For weekend warriors, booking a slice of the Big Sky is now as simple as dialing a few digits from the office or whipping out that trusty Blackberry. Never mind taking an extra few days off work just to ensure a shot at prime campsite real estate. Montana Fish, Wildlife and Parks (FWP) rolled out a brand-new reservation system for state-run campgrounds this spring, and with the state parks' summer rush coming up fast, the agency anticipates a great reception from the get-go.
"It's going to be extremely welcome and utilized," says Tom Reilly, FWP capital and recreation bureau chief. "It's going to save folks a lot of time, frustration and gas money, which none of us have too much of."
The new formality in the state's campground system has been a long time coming. According to FWP, one of the primary inquiries made by tourists and residents each year is whether campsite reservations are available. Reilly says summer visitors making the trek from Yellowstone National Park to Glacier National Park have regularly expressed a desire to claim a state campground plot somewhere in between. Yet Montana steadfastly remained one of the last vestiges of the more traditional first-come, first-served management style.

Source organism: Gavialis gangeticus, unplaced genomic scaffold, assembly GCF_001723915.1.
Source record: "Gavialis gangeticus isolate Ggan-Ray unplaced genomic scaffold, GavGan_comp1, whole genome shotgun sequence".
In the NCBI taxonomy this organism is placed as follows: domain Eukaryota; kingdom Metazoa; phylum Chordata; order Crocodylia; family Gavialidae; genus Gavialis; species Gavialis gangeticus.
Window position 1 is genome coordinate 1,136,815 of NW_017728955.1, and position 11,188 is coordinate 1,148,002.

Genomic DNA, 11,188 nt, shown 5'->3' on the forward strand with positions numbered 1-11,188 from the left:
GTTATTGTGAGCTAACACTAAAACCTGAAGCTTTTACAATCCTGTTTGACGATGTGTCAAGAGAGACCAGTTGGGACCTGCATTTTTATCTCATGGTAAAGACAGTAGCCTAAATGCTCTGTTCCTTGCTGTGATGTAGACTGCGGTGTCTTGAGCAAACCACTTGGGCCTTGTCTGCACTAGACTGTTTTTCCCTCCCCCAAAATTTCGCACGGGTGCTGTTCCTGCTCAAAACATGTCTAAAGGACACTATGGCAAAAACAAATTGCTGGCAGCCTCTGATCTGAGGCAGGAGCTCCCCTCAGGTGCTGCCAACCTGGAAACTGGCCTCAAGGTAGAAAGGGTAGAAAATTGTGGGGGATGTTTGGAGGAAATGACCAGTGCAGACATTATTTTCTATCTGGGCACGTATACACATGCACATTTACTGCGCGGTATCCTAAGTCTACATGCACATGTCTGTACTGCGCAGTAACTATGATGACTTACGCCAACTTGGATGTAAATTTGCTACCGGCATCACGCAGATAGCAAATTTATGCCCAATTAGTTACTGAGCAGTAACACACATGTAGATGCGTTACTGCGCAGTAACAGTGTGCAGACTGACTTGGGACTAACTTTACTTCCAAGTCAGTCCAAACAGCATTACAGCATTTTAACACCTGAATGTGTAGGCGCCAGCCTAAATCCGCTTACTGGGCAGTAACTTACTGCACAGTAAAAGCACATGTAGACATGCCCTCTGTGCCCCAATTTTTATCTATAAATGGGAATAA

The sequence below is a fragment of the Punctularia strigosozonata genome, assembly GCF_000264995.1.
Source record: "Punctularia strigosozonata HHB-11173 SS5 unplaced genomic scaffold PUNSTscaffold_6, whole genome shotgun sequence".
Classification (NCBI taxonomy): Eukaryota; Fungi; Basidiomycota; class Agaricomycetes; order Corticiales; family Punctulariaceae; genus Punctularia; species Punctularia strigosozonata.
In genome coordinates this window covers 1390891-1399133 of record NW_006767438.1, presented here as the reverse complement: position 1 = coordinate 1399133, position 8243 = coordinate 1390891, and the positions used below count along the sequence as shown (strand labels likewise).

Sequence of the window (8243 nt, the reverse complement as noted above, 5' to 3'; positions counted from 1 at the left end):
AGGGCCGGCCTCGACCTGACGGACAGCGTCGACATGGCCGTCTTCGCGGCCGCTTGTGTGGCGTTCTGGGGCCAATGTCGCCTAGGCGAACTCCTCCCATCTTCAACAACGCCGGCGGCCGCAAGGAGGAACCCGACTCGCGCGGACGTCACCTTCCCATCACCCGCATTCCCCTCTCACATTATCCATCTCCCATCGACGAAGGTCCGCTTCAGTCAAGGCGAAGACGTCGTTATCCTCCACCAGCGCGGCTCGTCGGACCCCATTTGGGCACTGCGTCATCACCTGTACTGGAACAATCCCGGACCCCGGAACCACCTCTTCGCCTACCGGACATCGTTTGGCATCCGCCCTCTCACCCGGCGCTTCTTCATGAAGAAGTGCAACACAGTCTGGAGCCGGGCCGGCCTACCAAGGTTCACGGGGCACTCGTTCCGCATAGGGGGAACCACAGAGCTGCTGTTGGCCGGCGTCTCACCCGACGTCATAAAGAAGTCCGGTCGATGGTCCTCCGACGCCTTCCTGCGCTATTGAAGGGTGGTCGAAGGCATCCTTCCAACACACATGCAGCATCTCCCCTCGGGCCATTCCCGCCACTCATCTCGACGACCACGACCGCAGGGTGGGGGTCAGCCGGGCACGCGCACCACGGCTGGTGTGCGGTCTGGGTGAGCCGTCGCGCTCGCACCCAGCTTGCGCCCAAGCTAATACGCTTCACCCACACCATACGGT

"Montana is one of the last states in the whole country—I think Alaska might be the only one left—that does not have some kind of campsite reservation program," Reilly says. Until now.
Montana's new system couldn't be simpler. Campers hoping to nab a spot at major sites like Beavertail Hill or Salmon Lake need only visit the FWP website (fwp.mt.gov) to do so. Reservations can be made up to nine months in advance, Reilly says, "so if somebody wants to reserve a camp spot at Placid Lake for June 25, they could make their reservation at Christmas."
Campsite reservations will come with an added $10 fee, but Reilly explains it could have been much more prohibitive had Montana not partnered with Idaho Parks and Recreation to share that agency's established reservation system.
"We've been talking about it for several years, and the stars finally lined up so we had a good opportunity to get it in place at a reasonable cost," Reilly says.
There are some mild complexities involved. The reservation system only applies to about 600 sites in Montana's 20 state-run campgrounds. More primitive areas like Painted Rocks in the Bitterroot Range remain off the grid.
In the meantime, the free-spirited outdoor enthusiast need not rankle at the system's apparent affront to spontaneity. Reilly says roughly 20 to 25 percent of the sites at the affected campgrounds will remain open for walk-on campers. The state worked hard throughout 2010 to tailor a system that would cater to all, from people who like assurances to last-minute adventurers, he adds. "There's going to be the most amount of flexibility we could build into it."